The investment games people play
Let’s say you’re playing a game in which everyone has been given $20. In each round, you choose whether or not to put in $1, and a coin is then tossed. If it’s heads, you get back $2.50. If it’s tails, you lose your $1.
How often would you put in a dollar?
The rational response is to play every time. There’s a 50:50 chance you will gain more than you lose.
But in a research project in which the game was played, “Even professional investors didn’t play every time,” says Dr Jack Gray. “If they had a succession of losses they felt they couldn’t afford to keep playing. Or if they had a long run of success they felt they were due for a loss, even though it’s random.”
However, the project also included people with brain damage that reduced their fearfulness. They played the game more often, and ended up 13 per cent wealthier.
That shows the role emotions can play in investing.
Gray, an Australian who works for global investment management firm GMO, spoke at a recent seminar about several ways in which emotions affect investing:
Emphasis on the short term.
A teacher of hugely successful share investor Warren Buffett said the short-term share market is a voting machine, driven by emotions. The long-term market is a weighing machine, driven by fundamentals, says Gray. “In the longer term, fundamentals drive shares back to fair value.”
However, as behavioural finance expert Daniel Kahneman has said, “The long term is not where life is lived. Utility cannot be divorced from emotion.”
In an effort to encourage long-term investing, John Bogle, founder of US index fund company Vanguard, has suggested that shareholders who hold shares for more than three years should get higher dividends, says Gray. “In France, if you hold stock for more than two years you get extra voting rights.”
He says that forecasting over the short term is harder than over the longer term. “We only do a seven-year forecast. We don’t do a one-year forecast. If someone asks for one, our answer is, ‘Pick a number’.
“They say information is flowing more quickly now, but it’s not information, it’s drivel that’s flowing more quickly.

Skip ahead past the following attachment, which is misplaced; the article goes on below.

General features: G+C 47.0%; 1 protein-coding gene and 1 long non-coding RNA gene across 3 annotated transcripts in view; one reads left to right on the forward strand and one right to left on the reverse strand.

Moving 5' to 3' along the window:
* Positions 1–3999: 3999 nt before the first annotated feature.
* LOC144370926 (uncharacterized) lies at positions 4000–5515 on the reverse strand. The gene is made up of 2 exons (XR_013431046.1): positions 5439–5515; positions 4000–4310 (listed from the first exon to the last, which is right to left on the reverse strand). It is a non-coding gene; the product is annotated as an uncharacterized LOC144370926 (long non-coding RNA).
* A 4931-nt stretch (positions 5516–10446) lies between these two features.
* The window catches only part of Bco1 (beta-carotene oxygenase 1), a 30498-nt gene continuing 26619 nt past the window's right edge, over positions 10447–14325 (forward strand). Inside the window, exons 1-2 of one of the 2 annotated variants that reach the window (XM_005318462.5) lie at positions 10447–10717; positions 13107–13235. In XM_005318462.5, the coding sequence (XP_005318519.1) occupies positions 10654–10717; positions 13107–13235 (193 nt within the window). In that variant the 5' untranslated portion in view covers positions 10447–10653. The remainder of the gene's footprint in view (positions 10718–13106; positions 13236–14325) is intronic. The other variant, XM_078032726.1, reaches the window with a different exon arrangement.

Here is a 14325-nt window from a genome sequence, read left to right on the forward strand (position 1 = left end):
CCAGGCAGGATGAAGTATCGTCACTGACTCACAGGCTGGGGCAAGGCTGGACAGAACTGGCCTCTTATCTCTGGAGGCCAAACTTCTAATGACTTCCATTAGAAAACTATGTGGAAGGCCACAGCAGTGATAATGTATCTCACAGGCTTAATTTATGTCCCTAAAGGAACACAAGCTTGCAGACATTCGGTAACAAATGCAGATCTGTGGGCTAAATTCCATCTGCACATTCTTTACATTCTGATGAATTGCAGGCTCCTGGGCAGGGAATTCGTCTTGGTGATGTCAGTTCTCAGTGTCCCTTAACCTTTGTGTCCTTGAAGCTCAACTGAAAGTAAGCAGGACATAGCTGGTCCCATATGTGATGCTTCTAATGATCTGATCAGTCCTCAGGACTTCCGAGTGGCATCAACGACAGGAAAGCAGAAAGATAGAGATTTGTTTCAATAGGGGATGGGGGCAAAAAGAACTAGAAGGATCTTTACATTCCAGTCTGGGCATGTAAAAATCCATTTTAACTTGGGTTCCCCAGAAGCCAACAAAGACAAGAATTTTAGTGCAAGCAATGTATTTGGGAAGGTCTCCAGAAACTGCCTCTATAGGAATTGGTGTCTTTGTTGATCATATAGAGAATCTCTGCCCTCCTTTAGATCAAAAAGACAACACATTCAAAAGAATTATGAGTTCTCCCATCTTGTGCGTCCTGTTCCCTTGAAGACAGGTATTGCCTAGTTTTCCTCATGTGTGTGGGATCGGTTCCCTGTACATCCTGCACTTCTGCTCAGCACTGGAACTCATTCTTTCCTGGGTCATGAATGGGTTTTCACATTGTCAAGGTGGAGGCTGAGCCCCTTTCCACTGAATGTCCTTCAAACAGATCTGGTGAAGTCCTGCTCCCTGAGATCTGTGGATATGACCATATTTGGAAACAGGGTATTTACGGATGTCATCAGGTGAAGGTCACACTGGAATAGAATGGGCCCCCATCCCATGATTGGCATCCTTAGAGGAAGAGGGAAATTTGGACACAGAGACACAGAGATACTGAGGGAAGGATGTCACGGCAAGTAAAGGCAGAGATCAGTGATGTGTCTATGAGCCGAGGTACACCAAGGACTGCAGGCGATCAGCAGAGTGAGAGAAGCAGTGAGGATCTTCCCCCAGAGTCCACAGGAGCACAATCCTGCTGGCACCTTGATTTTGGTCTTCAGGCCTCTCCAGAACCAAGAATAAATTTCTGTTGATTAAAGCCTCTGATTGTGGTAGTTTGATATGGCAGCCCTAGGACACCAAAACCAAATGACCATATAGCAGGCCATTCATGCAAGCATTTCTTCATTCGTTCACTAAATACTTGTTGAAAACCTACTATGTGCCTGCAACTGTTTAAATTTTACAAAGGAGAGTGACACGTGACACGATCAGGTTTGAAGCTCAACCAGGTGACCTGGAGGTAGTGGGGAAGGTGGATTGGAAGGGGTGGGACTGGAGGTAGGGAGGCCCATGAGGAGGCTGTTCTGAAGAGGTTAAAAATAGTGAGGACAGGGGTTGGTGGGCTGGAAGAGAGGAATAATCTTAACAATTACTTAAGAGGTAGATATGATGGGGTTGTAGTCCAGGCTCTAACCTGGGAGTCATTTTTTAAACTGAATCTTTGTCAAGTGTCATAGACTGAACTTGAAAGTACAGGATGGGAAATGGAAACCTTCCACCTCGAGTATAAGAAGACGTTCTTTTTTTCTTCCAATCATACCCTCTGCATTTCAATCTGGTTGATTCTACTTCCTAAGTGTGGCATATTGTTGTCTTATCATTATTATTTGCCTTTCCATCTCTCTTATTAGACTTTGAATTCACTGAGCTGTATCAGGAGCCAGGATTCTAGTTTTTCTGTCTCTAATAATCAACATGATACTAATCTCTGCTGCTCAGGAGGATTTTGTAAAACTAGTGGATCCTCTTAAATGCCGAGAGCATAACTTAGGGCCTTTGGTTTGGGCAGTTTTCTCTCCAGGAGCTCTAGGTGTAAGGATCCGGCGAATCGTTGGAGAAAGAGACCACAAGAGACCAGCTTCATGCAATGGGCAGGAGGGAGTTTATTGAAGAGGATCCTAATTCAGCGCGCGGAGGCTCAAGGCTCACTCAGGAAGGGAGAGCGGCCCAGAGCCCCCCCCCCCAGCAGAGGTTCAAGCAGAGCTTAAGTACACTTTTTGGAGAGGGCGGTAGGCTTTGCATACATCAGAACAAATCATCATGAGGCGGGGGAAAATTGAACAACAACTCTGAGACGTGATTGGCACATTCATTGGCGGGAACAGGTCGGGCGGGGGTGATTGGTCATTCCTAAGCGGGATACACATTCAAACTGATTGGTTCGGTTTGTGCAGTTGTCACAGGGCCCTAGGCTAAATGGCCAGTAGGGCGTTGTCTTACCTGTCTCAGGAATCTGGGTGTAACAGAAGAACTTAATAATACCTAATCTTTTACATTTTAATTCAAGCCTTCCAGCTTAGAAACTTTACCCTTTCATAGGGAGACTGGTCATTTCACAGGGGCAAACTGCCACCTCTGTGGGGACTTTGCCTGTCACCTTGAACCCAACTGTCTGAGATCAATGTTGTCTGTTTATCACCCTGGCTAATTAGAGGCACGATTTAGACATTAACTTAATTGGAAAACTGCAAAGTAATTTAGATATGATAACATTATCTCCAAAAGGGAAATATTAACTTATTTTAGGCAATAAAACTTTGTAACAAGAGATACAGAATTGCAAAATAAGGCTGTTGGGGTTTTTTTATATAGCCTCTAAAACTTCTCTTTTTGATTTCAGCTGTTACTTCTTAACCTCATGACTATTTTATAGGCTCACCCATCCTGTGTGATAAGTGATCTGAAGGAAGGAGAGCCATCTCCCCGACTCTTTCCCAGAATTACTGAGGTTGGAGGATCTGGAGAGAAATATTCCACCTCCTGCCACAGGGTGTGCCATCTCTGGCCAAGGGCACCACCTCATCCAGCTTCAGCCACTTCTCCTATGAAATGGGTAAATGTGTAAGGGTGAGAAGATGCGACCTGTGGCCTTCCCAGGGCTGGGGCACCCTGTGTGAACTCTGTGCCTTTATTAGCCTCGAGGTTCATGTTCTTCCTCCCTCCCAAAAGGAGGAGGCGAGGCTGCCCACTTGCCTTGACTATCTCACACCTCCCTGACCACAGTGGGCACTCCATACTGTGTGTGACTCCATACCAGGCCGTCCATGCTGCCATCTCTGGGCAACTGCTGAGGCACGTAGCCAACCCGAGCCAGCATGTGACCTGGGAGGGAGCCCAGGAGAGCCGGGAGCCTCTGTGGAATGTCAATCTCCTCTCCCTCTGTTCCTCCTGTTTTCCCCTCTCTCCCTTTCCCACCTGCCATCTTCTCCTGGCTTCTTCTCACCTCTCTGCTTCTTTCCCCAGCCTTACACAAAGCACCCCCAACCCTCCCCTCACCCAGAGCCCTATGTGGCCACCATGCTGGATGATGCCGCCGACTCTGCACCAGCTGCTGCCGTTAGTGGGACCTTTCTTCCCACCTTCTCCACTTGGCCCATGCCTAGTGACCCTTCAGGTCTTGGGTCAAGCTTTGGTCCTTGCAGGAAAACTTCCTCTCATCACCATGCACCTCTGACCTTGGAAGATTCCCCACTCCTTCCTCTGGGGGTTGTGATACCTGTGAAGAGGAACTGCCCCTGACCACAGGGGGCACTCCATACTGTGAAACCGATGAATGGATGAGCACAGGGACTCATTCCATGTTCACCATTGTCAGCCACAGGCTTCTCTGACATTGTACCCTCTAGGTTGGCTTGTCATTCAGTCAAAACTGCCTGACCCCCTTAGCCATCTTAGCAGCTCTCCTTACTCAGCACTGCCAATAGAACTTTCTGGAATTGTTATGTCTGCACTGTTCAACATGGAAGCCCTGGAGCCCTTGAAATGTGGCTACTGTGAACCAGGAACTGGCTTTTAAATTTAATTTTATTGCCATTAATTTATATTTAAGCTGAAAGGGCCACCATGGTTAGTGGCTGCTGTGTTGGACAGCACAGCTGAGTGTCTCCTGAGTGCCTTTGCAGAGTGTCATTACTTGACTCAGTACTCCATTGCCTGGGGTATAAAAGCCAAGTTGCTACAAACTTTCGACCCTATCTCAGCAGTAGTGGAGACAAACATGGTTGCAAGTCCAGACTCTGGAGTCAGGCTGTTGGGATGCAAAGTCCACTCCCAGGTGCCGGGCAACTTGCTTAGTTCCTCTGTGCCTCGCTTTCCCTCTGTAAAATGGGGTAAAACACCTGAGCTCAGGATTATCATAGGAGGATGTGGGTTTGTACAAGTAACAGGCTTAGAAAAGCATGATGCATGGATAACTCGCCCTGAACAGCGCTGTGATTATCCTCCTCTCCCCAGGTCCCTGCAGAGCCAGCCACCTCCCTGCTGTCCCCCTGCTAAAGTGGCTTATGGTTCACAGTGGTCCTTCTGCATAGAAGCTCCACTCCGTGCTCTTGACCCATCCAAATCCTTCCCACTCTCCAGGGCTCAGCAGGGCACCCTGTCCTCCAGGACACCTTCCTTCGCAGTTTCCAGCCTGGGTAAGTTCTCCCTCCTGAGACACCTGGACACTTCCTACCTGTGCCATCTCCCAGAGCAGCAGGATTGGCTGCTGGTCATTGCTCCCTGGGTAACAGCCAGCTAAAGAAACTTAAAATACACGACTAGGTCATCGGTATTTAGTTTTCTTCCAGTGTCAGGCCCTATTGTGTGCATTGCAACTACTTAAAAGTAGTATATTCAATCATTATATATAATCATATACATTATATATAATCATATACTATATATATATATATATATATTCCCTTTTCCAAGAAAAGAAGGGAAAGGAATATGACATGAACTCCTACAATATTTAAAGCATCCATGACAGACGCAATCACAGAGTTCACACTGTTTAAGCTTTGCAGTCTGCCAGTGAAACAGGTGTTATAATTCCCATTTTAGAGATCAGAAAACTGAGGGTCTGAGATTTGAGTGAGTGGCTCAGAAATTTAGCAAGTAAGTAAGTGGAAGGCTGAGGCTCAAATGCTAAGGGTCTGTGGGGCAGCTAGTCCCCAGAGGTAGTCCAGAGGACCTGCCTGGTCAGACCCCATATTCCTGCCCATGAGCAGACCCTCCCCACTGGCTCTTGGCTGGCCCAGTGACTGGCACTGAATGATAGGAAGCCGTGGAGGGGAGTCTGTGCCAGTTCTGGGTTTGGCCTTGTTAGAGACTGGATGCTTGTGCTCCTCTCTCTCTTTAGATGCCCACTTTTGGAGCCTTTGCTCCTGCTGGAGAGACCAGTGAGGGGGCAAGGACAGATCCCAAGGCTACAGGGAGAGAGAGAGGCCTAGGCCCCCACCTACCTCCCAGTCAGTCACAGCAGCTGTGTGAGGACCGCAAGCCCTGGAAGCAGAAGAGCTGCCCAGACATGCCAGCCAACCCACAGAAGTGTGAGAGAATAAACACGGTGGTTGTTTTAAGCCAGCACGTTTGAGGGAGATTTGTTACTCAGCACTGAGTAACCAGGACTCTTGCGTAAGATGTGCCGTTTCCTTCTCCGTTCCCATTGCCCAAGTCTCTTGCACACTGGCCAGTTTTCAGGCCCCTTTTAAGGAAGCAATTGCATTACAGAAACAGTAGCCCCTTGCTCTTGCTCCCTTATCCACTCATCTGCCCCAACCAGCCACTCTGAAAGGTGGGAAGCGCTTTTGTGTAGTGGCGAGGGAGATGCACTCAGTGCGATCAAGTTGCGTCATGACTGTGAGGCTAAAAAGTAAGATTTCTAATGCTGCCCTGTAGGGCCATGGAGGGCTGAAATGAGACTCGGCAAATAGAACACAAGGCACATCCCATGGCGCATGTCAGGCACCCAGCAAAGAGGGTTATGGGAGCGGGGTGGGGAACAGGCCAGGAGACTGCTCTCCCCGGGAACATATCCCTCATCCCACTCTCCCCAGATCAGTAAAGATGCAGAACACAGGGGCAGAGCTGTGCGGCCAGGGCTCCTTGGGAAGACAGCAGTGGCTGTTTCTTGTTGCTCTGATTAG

Gray concludes, “Excessive short-termism is a sin.”
The tendency to trade often.
From 1983 to 2003, the average return on US shares was 13 per cent, which is twice the normal rate historically. For the average share fund, however, it was 10.1 per cent, because of transaction costs, fees and so on.
“And for the average investor it was 6.3 per cent — about half the market, because the investors were churning too.”
American share fund investors tend to say, “We’ve tried corn flakes, this year let’s try rice bubbles. The brokers and fund managers are getting rich out of it. But where are the customers’ yachts?,” asks Gray, adding that the last sentence is the title of an academic paper on this issue.
Following the herd.
Fund managers, like individual investors, often find it difficult to invest in what everyone else is investing in.
Gray quotes economist John Maynard Keynes as saying, “The greatest risk in the industry is being wrong and alone.”
The need for comfort.
“You should always be uncomfortable with investment strategies because markets are uncertain,” says Gray. “We have a deep need for certainty, and it’s the one thing markets don’t give.
A final comment from Gray about the irrationality of the share market: “It’s the only market I know where buyers are excited by high prices.”
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Mary Holm is a freelance journalist, a director of Financial Services Complaints Ltd (FSCL), a seminar presenter and a bestselling author on personal finance. From 2011 to 2019 she was a founding director of the Financial Markets Authority. Her opinions are personal, and do not reflect the position of any organisation in which she holds office. Mary’s advice is of a general nature, and she is not responsible for any loss that any reader may suffer from following it.